MAD Cochin held an assessment test for the kids at all centres over the last couple of weeks. It was a baseline test which was held to see how much of English the kids already knew (as suggested by EzVidya who comes up with our syllabus).
If examinations can be nerve wracking for the students, it can be quite the same for the teachers as well – or so I found out. We were not just testing the kids, we were also being tested ourselves. Though I was initially supposed to be doing the test at just one centre, I eventually ended up doing it at three. ;) Don Bosco, Palluruthy (better known as Big Boys), Snehabhavan, Palluruthy and YMCA, Thrikkakara were on my hit list. :P
The assessment test at Big Boys was uneventful. There were the normal hiccups associated with doing something new, but other than that, everything went off perfectly. But Snehabhavan was a real challenge. The kids here are hyper-active, and normally volunteers find it difficult to make them sit down and listen to classes. We were really not sure if the kids had the patience and the required attention span to sit down and take the entire test, so we decided to do it as a viva.
The viva at YMCA
Inspite of that, there was a moment of desperation. Jake, who is the centre head at Snehabhavan, managed to get all the kids into one room to let them know about the test. But some of the volunteers had to be still briefed about the test and there was a delay in starting off. Which was all the kids needed to ‘escape’ the room and have their share of fun. Jake comes out of the room ashen faced and tells me, “The kids are all gone, I can’t do anything now!”
But together, we did manage to do something. We eventually picked up the kids one by one to quiz them and rounded off the test in time.
The tests also proved just how street-smart and intelligent our kids are. There was one guy who actually took the test twice with two different volunteers! (And he was such a good actor that the second volunteer did not have even the slightest clue that he had already taken the test with another volunteer.) There was another 4th standard kid who took the test (which was only meant for 5th grade and above) and actually scored 100%.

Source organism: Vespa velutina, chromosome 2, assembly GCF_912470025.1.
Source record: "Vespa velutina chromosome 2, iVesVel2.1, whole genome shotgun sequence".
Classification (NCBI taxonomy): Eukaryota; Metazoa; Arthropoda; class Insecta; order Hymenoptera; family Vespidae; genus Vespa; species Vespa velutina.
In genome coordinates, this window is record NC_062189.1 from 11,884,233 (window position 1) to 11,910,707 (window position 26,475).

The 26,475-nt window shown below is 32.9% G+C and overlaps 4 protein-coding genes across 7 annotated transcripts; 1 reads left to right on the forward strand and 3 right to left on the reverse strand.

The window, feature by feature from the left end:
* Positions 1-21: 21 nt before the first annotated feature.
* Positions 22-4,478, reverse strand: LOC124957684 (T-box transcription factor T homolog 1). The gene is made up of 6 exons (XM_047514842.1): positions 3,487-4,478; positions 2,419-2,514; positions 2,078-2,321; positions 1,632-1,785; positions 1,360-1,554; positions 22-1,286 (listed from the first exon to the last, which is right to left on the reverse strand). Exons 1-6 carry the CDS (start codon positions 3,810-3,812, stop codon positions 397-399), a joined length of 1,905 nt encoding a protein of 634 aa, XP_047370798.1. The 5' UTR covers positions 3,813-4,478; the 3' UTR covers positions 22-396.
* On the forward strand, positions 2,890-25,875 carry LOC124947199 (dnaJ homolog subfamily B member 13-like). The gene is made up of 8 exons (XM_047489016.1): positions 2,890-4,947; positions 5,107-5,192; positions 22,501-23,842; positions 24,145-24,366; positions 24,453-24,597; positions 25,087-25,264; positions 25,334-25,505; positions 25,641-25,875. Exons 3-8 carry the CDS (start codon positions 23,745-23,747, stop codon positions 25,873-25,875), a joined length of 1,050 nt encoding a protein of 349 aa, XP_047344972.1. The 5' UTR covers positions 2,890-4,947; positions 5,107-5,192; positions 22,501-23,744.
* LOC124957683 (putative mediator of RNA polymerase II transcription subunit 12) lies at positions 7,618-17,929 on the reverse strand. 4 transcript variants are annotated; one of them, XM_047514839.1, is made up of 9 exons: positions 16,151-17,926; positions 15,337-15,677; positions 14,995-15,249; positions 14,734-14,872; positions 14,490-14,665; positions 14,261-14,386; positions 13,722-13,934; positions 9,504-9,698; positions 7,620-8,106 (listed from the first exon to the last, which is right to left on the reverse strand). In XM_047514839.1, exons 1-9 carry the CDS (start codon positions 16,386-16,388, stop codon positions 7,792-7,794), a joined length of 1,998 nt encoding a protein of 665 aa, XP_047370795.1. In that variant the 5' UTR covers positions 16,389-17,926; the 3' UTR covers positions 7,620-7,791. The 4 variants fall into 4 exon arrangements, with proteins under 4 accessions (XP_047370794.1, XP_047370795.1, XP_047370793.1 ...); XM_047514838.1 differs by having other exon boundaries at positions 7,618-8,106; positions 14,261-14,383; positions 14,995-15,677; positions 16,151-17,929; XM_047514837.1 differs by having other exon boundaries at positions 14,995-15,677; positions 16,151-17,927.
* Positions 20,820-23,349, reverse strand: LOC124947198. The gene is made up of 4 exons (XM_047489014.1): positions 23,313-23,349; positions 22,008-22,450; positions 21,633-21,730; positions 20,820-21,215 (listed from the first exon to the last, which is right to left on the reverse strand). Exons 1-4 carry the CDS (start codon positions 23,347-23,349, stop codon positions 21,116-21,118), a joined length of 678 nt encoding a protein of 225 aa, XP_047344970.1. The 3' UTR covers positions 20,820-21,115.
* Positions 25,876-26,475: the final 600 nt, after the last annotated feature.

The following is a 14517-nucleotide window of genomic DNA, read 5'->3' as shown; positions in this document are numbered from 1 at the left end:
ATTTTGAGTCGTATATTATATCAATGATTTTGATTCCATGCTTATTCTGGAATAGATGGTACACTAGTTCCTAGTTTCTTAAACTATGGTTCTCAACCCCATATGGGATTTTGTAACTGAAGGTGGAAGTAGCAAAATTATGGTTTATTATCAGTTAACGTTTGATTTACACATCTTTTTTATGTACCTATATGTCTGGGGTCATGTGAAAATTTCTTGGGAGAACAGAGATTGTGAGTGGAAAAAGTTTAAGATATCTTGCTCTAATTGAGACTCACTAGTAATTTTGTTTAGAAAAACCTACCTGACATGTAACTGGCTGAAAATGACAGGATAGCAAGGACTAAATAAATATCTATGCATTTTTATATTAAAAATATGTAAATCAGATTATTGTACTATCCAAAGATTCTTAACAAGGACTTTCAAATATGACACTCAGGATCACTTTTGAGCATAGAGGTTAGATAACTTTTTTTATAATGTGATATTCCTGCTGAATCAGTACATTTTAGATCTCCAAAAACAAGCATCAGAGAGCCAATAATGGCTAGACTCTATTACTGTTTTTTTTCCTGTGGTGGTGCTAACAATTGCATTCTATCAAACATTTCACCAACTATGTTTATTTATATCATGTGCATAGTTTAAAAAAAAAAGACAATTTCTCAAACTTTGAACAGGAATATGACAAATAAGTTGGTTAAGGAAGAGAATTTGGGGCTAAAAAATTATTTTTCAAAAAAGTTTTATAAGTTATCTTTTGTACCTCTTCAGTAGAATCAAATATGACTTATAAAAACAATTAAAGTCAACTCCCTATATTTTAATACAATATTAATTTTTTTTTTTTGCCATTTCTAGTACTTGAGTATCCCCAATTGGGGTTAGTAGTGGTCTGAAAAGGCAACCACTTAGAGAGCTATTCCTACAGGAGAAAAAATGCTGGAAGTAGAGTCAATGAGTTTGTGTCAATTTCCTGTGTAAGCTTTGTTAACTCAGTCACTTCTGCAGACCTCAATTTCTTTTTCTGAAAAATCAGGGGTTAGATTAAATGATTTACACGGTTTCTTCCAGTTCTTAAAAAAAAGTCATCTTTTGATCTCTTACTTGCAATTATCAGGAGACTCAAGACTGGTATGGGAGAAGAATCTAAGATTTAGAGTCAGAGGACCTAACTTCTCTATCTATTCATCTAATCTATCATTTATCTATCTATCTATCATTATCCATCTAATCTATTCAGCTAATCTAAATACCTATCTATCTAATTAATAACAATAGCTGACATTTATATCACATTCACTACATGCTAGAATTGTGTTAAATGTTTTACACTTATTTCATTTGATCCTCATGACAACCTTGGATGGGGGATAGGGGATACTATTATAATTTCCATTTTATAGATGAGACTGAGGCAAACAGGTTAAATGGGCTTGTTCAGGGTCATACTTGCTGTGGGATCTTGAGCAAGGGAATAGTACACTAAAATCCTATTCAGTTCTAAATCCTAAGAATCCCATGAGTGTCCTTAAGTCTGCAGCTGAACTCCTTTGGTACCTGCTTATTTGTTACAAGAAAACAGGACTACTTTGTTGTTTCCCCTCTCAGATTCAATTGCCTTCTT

Snehabhavan really tested all of us – our patience, our perseverance, our co-ordination, our administrative skills – everything was put to the sword. :D
The kids are waiting to take the viva. Do they look stressed out? This happens only in MAD! :)
YMCA, which was next on my list, was actually the easiest. Partly because I had done the test at two other centres already and knew exactly how to go about it, partly because we had volunteers in abundance and partly because the kids were a lot easier to manage. And I finally managed to get enough time off in between to get some pictures taken. But most of the credit (or should I say all?) for making things at YMCA so easy for me, goes to the kids – they were such amazing little angels. :)
Rude-olf at his mean best
I also realized that some of our own volunteers might have flunked the test had they taken it. :P Consider this – one volunteer starts writing down the names of all the kids at YMCA in a list. Later, another one completes the list and adds numbers next to each name so that we know how many kids there are in total. But the second volunteer actually numbers both the first and second names of the kids, so we end up having more kids on our list than we did in our class!
According to one MAD volunteer, Arun P. Rajan and Bibin Varghese are not two, but 4 kids! :P
But that is hardly anything compared to the half hour I spent trying to locate and identify some simple words from a grid (this was part of the assessment test), unsuccessfully. But the kids didn’t seem to have any of the trouble that I encountered.
Many of them scored 100% and the average score was well above 75%. :) We better make sure that we get our act together, because we are teaching little geniuses!